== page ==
Harold Reid, founding member of Staunton's famous group the Statler Brothers, died at home Friday evening.
His death was confirmed by his nephew Langdon Reid, the son of Statler Don Reid. A post on the Statler Brothers
website said Reid had "bravely endured a long battle with kidney failure."
Reid's songwriting, humor and striking bass vocals were integral elements of the well-loved and respected Statler
Brothers, who put out more than 50 albums in nearly 40 years.
His path to stardom began in earnest in 1964 when the Statler Brothers, comprised at the time of Reid, his brother Don Reid,
Lew DeWitt and Phil Balsley, got word from a friend and promoter that Johnny Cash was in Roanoke doing a concert. The group drove
down to see the future country music legend.
Harold Reid, left, and Don Reid, founding members of The Statler Brothers, stand together for a portrait at The Pampered Palate
Cafe in Staunton. (Photo: Griffin Moores/The News Leader)
After meeting Cash, he told them he was headed to Berryville in a couple of days and asked if the Statler Brothers would be
interested in opening his show, which they did. Cash had never even heard them play.
A record deal with Columbia records soon followed, thanks to a push from Cash, who also was under contract by the label.
But it wasn’t until the group put out their third single, “The Ballad of Billy Christian,” that superstardom would come knocking at their door. The record didn’t excite the masses, but when a Kansas City disc jockey flipped the single over to the B-side and played “Flowers on the Wall,” it quickly became the Statler Brothers first smash hit, earning two Grammy Awards.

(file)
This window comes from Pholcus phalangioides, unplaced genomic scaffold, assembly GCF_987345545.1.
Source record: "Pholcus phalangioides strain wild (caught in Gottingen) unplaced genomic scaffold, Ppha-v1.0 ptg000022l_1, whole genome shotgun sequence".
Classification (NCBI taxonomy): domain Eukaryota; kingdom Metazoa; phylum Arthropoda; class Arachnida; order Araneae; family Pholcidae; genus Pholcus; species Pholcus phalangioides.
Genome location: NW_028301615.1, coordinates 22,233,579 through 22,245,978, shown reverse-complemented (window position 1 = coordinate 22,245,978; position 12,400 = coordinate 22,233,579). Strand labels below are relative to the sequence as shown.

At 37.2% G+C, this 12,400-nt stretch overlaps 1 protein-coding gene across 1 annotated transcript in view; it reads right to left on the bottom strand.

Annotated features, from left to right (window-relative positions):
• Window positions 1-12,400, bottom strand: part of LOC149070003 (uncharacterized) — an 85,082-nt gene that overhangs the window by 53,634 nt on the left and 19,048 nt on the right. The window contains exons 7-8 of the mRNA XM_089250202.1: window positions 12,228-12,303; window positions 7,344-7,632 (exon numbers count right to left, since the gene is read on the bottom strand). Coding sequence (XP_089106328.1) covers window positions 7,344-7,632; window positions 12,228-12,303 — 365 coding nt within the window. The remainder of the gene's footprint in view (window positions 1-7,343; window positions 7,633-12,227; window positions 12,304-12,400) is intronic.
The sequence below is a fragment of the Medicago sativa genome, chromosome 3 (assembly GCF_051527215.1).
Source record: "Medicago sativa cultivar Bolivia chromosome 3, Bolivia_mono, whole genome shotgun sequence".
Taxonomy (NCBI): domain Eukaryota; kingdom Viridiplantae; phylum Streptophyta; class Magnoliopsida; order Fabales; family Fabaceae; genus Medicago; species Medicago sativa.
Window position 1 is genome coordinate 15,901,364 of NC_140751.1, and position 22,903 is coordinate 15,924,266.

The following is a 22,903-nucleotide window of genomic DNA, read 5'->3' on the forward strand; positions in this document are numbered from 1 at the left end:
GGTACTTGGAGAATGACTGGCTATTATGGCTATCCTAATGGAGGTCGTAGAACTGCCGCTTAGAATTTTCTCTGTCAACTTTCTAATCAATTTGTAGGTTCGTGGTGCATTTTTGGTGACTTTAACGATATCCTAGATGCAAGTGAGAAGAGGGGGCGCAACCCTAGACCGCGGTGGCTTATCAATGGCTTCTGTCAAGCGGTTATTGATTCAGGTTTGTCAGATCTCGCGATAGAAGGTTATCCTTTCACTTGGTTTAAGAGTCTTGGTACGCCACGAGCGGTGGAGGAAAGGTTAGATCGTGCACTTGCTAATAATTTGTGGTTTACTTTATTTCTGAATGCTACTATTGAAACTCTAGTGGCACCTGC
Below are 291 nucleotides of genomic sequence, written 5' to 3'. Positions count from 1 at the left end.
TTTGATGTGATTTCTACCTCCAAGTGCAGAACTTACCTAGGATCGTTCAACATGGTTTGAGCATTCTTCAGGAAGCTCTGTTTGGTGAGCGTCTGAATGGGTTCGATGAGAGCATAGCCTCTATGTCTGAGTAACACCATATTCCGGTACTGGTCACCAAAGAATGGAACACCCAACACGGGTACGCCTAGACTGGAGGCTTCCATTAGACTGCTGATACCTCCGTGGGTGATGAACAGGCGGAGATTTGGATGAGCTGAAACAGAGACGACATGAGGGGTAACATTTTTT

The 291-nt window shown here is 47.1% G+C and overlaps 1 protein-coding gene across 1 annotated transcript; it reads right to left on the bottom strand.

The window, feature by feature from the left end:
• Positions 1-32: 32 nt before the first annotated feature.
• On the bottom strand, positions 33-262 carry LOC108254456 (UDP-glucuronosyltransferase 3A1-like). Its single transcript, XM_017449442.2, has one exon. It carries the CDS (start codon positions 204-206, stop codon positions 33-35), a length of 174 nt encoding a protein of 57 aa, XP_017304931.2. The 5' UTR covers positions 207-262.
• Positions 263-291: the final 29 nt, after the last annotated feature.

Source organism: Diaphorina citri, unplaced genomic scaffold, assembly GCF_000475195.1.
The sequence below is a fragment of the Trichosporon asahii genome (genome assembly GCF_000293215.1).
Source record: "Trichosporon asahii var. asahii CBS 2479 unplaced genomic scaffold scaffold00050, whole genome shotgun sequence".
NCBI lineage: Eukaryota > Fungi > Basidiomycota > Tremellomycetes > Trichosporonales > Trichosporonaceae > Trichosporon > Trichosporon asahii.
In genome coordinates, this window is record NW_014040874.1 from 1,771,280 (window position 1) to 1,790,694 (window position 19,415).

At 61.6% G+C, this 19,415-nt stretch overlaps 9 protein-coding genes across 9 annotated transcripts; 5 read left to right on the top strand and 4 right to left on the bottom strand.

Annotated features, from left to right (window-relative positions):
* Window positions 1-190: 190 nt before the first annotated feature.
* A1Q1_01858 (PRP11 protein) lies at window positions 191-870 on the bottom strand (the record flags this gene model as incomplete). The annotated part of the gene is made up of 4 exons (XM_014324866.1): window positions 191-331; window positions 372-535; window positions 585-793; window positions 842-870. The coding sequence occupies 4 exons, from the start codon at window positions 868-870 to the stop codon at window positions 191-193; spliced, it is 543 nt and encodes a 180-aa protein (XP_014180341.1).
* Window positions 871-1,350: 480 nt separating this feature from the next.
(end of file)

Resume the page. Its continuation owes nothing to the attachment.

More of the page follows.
"That happened six months after the record was released, which is almost unheard of," Harold Reid told The News Leader in 2015.
Thirty years later in 1994, the same song would again explode onto the music scene, thanks to a scene in the Quentin
Tarantino hit film “Pulp Fiction,” where Butch Coolidge, played by Bruce Willis, is listening to the classic song on his
car radio when he decides to run over his nemesis. The "Pulp Fiction" soundtrack sold over a million copies.
"Very few people have Bruce Willis help them," Harold Reid said in 2015.
The hit song was one of many in a career portfolio that is matched by few groups. Thirteen of the Statler
Brother albums went gold and eight went platinum. They recorded more than 50 albums and garnered three Grammy Awards,
nine Country Music Awards and 48 Music City News Awards.
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